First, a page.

Google home is by far the smartest of the bunch. It understands speech better than any other, talking with it feels like a conversation. One main gripe I have with it is the wake word. It feels like chanting advertisement (which it is) slogans in my own apartment. I absolutely hate this.

For home automation the voice recognition is an advantage, but it being smart is not super useful.

Local control of devices, without exposing them to google is tricky at best, and I could never quite get it working properly. So everything goes over internet and google.

Google devices probably collect the most data out of all, and Google is probably better capable of matching various data points you leave on the internet to your google account. So, Google home is probably the smartest and most privacy invading, with little benefit in the context of home automation.

Amazon Echo/Alexa

This is the one I was using the most until now. I have amazon echo in every room.

I have also deployed my own skill to communicate with home assistant, so the privacy aspect is a bit better than Google Home.

But... Alexa is stupid. It requires sometimes very specific syntax to execute home automation command. It's useless as general voice assistant, which doesn't really bother me.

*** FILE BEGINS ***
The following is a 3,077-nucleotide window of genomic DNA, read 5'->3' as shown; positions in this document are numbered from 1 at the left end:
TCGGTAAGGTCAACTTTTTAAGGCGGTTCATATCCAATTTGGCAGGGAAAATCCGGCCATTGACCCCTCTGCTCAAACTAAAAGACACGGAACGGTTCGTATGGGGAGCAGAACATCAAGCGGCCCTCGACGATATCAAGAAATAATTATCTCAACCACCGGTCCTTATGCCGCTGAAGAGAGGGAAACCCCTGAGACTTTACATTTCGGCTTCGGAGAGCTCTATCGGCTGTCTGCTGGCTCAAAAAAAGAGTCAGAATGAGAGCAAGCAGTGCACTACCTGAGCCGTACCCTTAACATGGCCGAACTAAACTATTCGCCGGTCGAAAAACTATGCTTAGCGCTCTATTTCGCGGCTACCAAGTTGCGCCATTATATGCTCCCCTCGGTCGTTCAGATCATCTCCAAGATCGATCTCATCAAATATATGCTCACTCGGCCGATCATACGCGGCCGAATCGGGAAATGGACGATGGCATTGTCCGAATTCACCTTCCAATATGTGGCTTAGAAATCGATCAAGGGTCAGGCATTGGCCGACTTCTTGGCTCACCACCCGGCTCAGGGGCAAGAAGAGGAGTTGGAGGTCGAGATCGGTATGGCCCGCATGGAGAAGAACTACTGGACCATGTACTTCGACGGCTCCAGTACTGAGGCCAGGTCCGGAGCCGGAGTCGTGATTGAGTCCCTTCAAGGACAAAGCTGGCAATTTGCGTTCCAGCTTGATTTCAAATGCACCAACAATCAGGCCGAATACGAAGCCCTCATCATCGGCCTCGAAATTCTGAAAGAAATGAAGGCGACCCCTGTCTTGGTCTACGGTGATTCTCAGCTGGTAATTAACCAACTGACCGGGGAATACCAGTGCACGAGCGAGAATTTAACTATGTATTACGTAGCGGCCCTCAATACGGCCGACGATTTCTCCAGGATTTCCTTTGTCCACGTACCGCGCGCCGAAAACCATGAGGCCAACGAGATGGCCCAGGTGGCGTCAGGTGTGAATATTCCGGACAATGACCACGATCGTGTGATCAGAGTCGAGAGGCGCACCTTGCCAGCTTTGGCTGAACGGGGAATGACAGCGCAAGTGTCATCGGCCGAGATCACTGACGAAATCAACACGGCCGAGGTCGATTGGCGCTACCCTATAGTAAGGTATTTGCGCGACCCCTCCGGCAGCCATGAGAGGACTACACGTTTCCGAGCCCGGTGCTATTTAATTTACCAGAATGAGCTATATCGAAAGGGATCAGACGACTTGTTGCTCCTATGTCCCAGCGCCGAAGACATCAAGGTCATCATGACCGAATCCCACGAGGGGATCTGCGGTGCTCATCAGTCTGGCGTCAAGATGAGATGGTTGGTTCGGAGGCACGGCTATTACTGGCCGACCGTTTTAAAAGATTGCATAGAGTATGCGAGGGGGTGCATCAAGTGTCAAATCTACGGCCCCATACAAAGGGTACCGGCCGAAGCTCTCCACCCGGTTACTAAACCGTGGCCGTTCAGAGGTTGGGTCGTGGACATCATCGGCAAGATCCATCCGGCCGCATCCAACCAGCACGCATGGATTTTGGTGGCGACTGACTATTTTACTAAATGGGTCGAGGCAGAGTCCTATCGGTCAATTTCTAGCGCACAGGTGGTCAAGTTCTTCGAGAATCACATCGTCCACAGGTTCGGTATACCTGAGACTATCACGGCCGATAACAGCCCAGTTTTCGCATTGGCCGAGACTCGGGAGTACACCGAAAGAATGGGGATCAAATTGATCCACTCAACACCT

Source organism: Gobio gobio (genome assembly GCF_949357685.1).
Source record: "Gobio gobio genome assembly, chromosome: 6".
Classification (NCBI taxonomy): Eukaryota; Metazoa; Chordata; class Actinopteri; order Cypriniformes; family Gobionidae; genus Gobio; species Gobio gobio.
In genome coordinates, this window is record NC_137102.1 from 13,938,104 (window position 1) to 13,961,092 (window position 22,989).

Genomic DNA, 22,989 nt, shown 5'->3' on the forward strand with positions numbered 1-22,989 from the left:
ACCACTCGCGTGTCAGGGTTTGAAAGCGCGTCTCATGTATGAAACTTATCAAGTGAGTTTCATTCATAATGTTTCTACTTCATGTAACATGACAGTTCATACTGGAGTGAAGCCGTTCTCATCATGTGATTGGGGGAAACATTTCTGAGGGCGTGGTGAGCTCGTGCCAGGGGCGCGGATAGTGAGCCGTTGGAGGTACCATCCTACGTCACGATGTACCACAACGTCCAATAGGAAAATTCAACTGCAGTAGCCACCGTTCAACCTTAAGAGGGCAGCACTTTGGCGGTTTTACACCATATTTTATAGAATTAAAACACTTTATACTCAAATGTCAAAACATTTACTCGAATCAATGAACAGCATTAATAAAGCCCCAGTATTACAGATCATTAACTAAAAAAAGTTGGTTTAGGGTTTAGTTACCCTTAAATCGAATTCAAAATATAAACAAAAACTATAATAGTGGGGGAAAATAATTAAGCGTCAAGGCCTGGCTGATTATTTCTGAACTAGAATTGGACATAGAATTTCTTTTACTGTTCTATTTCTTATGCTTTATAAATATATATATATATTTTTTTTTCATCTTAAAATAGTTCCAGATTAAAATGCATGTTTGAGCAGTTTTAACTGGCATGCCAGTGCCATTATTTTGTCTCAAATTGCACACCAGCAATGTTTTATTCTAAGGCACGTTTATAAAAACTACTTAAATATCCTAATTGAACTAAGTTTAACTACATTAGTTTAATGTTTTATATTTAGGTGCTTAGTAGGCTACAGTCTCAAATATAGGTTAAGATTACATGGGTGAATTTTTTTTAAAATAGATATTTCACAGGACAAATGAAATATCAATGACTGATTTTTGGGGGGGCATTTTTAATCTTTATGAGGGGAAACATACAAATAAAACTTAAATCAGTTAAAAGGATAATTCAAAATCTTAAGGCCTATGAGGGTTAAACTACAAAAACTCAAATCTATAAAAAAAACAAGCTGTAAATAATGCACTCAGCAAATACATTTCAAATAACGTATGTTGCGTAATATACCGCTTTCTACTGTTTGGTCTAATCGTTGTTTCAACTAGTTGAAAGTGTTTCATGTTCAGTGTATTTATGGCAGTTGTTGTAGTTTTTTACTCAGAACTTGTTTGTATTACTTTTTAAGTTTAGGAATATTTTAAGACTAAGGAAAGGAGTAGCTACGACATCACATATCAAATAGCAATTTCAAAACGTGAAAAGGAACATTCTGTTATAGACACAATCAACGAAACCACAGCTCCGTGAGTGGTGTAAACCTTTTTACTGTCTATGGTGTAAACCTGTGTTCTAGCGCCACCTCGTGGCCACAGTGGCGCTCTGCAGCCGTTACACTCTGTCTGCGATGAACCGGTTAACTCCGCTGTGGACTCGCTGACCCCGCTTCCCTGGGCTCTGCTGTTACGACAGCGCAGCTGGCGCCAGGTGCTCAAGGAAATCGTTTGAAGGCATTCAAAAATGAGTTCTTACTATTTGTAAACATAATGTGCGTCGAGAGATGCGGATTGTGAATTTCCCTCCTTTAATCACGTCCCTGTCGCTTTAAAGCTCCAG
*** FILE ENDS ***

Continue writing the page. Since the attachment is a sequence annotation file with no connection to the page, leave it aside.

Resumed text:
The room context sometimes works, sometimes doesn't, for me. Amazon is also very snoopy. Amazon devices are almost always at the top of most blocked requests in my DNS blocker.

I'm not really sure what else to say for Amazon Echo. It works fine most of the time as long as you follow a specific command syntax. It doesn't work locally with devices.

It's... adequate for Home Assistant usage.

Open source

I am considering writing a separate post on comparing options here, but in summary they are not well developed enough for day to day usage. They often require ideal scenarios to properly recognize the commands. In my limited testing I have not found anything that is worth mentioning in this category. Especially not in the context of having one in every room.

Snips was pretty neat, but then Sonos killed it.


Now we come to my latest addition, Homepod  Mini.

Biggest downside to Siri is that it requires SOME investment in the Apple ecosystem. Configuring Homekit is not possible via web or similar. So while the apparent costs of Homepod seem like $99, it is way more if you don't have any macOS/iOS devices.

Apple ecosystem is a super locked down. Super restrictive. It's Apple's way or the highway.

That being said, Apple's way so far is more privacy focused than Amazon's and Google's. That's gonna last as long as they can milk the privacy aspect to charge higher prices and lock people in their ecosystem more.